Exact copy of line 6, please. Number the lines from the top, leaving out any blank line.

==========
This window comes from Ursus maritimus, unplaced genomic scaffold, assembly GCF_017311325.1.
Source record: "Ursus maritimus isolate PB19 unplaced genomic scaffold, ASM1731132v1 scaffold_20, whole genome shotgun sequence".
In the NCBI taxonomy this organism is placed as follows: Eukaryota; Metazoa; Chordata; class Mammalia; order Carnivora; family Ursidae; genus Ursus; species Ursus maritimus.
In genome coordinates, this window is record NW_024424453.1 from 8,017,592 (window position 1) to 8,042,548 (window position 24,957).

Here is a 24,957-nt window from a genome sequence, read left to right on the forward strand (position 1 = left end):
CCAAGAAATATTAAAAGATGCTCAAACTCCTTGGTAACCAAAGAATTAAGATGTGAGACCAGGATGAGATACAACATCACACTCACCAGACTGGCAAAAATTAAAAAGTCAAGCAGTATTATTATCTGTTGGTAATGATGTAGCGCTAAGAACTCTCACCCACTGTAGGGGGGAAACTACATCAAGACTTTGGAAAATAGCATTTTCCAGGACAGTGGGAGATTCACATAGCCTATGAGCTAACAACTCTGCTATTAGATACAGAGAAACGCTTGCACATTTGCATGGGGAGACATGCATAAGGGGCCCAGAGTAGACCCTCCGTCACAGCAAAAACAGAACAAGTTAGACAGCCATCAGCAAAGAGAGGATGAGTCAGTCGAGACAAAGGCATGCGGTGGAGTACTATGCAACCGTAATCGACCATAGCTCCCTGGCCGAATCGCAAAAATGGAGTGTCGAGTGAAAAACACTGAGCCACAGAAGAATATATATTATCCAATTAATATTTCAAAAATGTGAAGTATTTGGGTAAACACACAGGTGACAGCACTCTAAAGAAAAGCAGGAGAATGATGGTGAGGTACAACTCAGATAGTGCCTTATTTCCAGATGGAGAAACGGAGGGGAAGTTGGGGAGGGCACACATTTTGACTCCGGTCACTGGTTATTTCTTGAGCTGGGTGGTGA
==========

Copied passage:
CCAAGAAATATTAAAAGATGCTCAAACTCCTTGGTAACCAAAGAATTAAGATGTGAGACCAGGATGAGATACAACATCACACTCACCAGACTGGCAAAAATTAAAAAGTCAAGCAGTATTATTATCTGTTGGTAATGATGTAGCGCTAAGAACTCTCACCCACTGTAGGGGGGAAACTACATCAAGACTTTGGAAAATAGCATTTTCCAGGACAGTGGGAGATTCACATAGCCTATGAGCTAACAACTCTGCTATTAGATACAGAGAAACGCTTGCACATTTGCATGGGGAGACATGCATAAGGGGCCCAGAGTAGACCCTCCGTCACAGCAAAAACAGAACAAGTTAGACAGCCATCAGCAAAGAGAGGATGAGTCAGTCGAGACAAAGGCATGCGGTGGAGTACTATGCAACCGTAATCGACCATAGCTCCCTGGCCGAATCGCAAAAATGGAGTGTCGAGTGAAAAACACTGAGCCACAGAAGAATATATATTATCCAATTAATATTTCAAAAATGTGAAGTATTTGGGTAAACACACAGGTGACAGCACTCTAAAGAAAAGCAGGAGAATGATGGTGAGGTACAACTCAGATAGTGCCTTATTTCCAGATGGAGAAACGGAGGGGAAGTTGGGGAGGGCACACATTTTGACTCCGGTCACTGGTTATTTCTTGAGCTGGGTGGTGA